• ZTE
  • Lenovo
  • Meizu
  • Coolpad
  • TCL

These are still big businesses, and I am not denigrating these brands. The analyst reports show that the Chinese smartphone eco-system is undergoing rapid consolidation; in the same way as Sony and HTC have been dwarfed by Samsung and Huawei.

ICYMI | 万一你错过了| 당신이 그것을 놓친 경우

The great big Spotify scam: Did a Bulgarian playlister swindle their way to a fortune on streaming service? – Music Business Worldwide – this also shows how topsy turvy the economics of Spotify are

China is quickly becoming the dominant force in startups | Quartz – makes you wonder about Silicon Valley

Opinion | The Tyranny of Convenience – The New York Times – Americans say they prize competition, a proliferation of choices, the little guy. Yet our taste for convenience begets more convenience, through a combination of the economics of scale and the power of habit. The easier it is to use Amazon, the more powerful Amazon becomes — and thus the easier it becomes to use Amazon. Convenience and monopoly seem to be natural bedfellows. – great article by Tim Wu

WPP Vows to Do Better After Weak Results, Nervous Outlook Send Shares Plunging – The New York Times – WPP plans to accelerate a programme to simplify the business by aligning digital systems, platforms and capabilities to provide bespoke teams for its clients as opposed to the different agencies that currently compete with each other to win contracts.

Smart homes and vegetable peelers — Benedict Evans – interesting starting point, but I think that there should be a second layer. Can the intelligence be local (like lighting sensors based on movement and presence in office buildings) or does it need cloud computing? Why can’t smart lightbulbs be at the edge rather than in the cloud. Why does a Nest thermostat need to be in the cloud?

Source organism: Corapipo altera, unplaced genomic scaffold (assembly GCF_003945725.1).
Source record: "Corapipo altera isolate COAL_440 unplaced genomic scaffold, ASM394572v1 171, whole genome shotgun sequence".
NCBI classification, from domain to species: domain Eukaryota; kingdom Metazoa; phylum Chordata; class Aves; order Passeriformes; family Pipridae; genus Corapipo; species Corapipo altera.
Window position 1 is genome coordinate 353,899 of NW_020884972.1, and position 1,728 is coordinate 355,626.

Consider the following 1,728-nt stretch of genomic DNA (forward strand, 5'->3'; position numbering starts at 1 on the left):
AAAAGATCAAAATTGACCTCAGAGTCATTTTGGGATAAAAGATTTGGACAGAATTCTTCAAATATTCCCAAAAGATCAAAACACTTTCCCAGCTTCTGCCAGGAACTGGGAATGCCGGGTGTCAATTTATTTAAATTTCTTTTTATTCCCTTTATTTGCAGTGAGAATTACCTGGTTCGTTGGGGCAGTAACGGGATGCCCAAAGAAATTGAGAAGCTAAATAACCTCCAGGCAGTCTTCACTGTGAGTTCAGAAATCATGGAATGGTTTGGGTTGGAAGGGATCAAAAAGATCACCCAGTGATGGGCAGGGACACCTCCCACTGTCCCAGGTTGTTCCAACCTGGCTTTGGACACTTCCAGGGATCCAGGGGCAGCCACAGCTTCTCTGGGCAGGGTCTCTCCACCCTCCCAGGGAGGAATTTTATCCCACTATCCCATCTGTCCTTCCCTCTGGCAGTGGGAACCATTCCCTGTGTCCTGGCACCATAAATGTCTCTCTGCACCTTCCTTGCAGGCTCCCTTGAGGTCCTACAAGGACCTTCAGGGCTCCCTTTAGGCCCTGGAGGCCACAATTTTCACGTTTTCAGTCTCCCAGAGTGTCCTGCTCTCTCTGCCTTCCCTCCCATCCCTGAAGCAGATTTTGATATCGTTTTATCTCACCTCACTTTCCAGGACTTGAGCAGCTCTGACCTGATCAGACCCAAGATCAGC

WeChat New Year Data Report 2018 – China Channel

WSJ City | Five signals sent by China’s Anbang takeover – Reining in big spenders (spending capital abroad in an untargeted manner), reduction of systemic financial risk, concern over complex short-term high-yielding wealth products

Wealthy Chinese Women Are Unique in APAC: Agility Research | Jing Daily – interesting dissonance between Hong Kong and Chinese high net worth consumers

Levi’s Invented A Laser-Wielding Robot That Makes Ethical Jeans | Fast Company – the laser and chemical free treatment remind me a lot of the work that Frontline Clothing in Hong Kong have been doing for years in association with their Chinese supply chain partners

Struggling Esprit to close more than 40 shops in Europe | South China Morning Post – it plans to close more than 40 “heavy loss-making” shops in “core” European countries, or make around a 10 to 15 per cent reduction in its controlled space in these countries

Amazon Has Officially Invaded The Advertising Industry | Forrester Research – the bit this misses is that consumers already use Amazon’s search page as a first port of call for things

Huawei distances itself from executive’s comments that rivals using politics to keep it out of US | South China Morning Post  – Huawei did not authorise Yu to make comments about the US on behalf of the company, and does not agree with his views, Chen said. Yu did not immediately respond to a text message seeking comment – Richard Yu is known for going off-piste with media

LittleThings online publisher shuts down, blames Facebook’s algorithm – Business Insider – not terribly surprising, one only had to look at the games companies that built their businesses on Facebook and got eviscerated

Burson Cohn & Wolfe – SixtySecondView – like any other business merger the focus will keep the eye off the ball at a time when the PR industry is seeing exceptionally low growth rates. I have friends and former colleagues on both sides of this in both Asia and Europe; so I hope it works out well.

Samsung says it’s going to stop pumping out features and start making devices good instead – BGR – “We developed mobile phones earlier than China, and we were obsessed with being the world’s first and industry’s first rather than thinking about how this innovation would be meaningful to consumers,” Koh said. “Being the first turns out to be meaningless today, and our strategy is to launch something that consumers believe meaningful and valuable at a right time.” – this reads like a slap in the face to Huawei’s approach on innovation and features

Tea Turns Up Temperature in Fight Against Coffee – WSJ – what tea misses is ritual